The undisputed princess of child stars in the 1930s was Shirley Temple, who had hit after hit. Her best, according to critic Terry Teachout, were Little Miss Marker (1934) and Wee Willie Winkie (1937). Temple never suceeded in the transition to adult stardom. But Elizabeth Taylor did, after great success as a child in Lassie Come Home (1943, also with Roddy McDowall) and National Velvet (1945). The latter also featured Mickey Rooney, perhaps the most successful of all adolescent actors, who appeared in Captains Courageous, starred in Boys’ Town (1938) and The Human Comedy (1943) and made several musicals with Judy Garland, all the while anchoring the hugely popular “Andy Hardy” franchise (start here and here).
Kids and animals are often a winning combination, as in the Lassie pictures and National Velvet. Mary O’Hara’s novel My Friend Flicka was made into a successful picture with Roddy McDowall in 1943, and Walter Farley’s The Black Stallion was finally done justice with a gorgeous film in 1979.
As kids grow up, it’s good to introduce them to more mature tales of adventure and romance — dare we even say “role models”? — in films like Pride and Prejudice (1940, with Greer Garson), Annie Oakley (1935, with Barbara Stanwyck), The Scarlet Pimpernel (1935, with Leslie Howard), The Three Musketeers (1935 and 1948), The Adventures of Robin Hood (1938, with Errol Flynn and Olivia de Havilland), Beau Geste (1939, with Gary Cooper), and The Mark of Zorro (1940, with Tyrone Power). More serious depictions of the responsibilities of family life also become more appropriate as children mature, such as Our Vines Have Tender Grapes (1945), A Tree Grows in Brooklyn (1945), and I Remember Mama (1948).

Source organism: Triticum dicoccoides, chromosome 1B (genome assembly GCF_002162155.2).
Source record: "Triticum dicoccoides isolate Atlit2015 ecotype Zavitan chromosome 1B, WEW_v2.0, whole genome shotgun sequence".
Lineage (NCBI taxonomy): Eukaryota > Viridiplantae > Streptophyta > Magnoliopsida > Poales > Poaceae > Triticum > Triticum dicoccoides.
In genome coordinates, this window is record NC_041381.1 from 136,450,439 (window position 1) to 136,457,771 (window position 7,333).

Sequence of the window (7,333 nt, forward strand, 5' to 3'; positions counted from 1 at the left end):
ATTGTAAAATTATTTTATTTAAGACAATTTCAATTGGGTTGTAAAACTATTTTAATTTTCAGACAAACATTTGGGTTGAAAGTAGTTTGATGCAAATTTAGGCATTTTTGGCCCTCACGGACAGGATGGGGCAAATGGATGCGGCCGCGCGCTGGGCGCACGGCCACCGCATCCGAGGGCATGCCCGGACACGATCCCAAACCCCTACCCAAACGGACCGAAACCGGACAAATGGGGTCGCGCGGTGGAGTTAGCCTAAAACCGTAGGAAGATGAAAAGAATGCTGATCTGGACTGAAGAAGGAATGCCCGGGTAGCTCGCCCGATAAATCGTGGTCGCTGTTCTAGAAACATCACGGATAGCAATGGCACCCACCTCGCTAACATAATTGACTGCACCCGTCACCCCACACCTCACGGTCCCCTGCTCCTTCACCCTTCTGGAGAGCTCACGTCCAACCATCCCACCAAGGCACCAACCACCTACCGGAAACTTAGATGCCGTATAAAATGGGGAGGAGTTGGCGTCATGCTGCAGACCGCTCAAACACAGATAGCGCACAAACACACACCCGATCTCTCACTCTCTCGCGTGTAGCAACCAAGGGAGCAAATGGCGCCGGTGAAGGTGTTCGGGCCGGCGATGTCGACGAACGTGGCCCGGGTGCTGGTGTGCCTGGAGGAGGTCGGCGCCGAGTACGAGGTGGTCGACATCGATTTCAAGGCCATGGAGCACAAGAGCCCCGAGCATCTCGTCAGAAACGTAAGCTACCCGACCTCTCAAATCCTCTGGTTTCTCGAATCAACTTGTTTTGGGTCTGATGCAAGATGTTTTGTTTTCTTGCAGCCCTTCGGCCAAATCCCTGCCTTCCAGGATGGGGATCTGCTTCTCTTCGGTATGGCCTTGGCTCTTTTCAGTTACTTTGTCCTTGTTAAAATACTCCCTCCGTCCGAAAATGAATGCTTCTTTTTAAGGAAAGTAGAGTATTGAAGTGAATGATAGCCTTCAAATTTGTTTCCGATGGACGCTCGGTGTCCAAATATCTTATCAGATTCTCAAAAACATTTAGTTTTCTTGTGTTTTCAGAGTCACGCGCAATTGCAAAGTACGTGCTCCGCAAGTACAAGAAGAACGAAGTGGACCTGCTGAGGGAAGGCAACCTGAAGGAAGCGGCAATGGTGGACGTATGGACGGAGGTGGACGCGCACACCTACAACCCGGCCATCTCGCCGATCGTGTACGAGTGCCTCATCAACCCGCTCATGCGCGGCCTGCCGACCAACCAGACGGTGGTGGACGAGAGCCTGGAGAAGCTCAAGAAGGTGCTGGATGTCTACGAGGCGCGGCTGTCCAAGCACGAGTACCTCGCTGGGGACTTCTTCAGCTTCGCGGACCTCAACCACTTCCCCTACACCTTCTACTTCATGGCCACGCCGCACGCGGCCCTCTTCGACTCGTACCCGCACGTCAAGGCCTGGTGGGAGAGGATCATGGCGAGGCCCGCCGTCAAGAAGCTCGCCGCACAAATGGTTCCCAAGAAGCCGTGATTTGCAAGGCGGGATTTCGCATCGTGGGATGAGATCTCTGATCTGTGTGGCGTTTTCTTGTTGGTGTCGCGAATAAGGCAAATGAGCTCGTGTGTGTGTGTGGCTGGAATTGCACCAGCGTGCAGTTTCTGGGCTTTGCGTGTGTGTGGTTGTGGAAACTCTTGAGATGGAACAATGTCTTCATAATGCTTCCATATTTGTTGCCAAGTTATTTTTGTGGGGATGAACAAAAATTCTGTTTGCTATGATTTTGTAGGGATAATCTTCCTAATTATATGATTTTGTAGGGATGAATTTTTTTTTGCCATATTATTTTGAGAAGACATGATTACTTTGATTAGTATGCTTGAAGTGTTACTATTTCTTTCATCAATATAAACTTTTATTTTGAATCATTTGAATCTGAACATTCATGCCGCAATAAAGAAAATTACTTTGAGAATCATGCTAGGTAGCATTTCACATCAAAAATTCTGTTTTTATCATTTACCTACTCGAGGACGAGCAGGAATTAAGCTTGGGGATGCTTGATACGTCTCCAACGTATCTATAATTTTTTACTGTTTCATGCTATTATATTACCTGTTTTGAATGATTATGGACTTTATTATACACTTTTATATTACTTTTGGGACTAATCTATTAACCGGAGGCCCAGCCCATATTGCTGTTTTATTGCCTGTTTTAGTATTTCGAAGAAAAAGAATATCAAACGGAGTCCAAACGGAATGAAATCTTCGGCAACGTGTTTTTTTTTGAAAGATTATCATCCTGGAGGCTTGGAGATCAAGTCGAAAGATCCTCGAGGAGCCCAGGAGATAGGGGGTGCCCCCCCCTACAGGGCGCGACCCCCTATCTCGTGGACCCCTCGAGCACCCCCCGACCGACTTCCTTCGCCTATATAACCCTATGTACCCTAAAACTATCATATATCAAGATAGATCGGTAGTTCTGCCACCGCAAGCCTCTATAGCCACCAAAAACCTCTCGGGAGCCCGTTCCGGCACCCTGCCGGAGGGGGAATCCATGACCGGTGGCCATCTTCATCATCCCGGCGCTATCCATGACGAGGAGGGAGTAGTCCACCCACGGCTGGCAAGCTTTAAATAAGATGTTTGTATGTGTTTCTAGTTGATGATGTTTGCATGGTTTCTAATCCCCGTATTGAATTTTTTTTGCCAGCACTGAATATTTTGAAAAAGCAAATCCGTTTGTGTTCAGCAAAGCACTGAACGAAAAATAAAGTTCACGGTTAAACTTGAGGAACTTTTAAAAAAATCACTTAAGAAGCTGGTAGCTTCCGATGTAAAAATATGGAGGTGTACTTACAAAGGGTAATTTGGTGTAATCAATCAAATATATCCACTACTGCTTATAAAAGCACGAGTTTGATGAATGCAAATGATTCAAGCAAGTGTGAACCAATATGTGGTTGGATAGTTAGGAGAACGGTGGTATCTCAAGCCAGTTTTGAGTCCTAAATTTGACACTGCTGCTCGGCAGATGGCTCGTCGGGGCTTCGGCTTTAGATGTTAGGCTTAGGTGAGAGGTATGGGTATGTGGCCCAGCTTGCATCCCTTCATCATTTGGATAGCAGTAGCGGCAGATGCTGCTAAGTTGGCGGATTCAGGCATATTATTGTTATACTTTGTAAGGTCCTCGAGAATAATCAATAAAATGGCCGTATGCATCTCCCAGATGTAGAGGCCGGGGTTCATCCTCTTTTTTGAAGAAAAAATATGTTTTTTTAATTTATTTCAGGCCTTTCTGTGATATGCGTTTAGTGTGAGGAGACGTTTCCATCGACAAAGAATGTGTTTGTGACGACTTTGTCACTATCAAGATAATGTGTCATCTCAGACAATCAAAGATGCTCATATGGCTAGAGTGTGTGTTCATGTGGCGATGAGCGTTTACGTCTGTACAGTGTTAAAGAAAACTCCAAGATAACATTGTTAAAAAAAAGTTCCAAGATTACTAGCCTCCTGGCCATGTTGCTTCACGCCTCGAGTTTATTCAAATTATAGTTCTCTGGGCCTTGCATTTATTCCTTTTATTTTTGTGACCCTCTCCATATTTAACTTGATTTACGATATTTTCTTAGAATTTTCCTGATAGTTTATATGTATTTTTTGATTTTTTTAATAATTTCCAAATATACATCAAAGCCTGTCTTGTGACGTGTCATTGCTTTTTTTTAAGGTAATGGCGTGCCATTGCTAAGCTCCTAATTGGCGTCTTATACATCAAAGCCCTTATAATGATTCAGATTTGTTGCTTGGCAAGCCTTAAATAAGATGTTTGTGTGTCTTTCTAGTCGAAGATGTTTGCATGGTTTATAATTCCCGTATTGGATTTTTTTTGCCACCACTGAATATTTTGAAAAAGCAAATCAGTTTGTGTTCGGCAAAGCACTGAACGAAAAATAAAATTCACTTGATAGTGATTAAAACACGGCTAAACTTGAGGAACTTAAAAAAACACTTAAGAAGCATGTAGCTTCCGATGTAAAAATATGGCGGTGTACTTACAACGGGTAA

Even the truly adult-themed films of this era — war pictures, westerns, even gangster pictures and film noir — were safe for family viewing, thanks to the “Hays Code”, the Motion Picture Production Code that the major studios agreed to abide by from 1934 onward. Bad guys generally got their comeuppance, conventional sexual morality and marriage were honored, and violence was never gratuitously graphic.
But the Code also included norms against the depiction of interracial couples, and it undoubtedly produced some stultification, caused some literary works to be bowdlerised to meet production standards, and sometimes stifled creativity. Nevertheless, it did mean that a young girl like my mother could be sent to the nearest movie theatre every Saturday to see whatever she liked, without adult supervision, or any worries that she would come home with awkward questions or disturbed by what she had seen.
Writers, directors, and producers began to force the erosion of Hays Code standards in the 1960s, and in 1968 it was abandoned by the studios, soon to be replaced by today’s letter-code ratings of G, PG, R, and so on. Although kid-friendly movies continue to be made — usually animated ones rather than live action — the movie theatre is no longer the safe space it generally was before 1960. Fortunately, the best family films of yesteryear are still available to us.
The article has been republished with permission from The Public Discourse.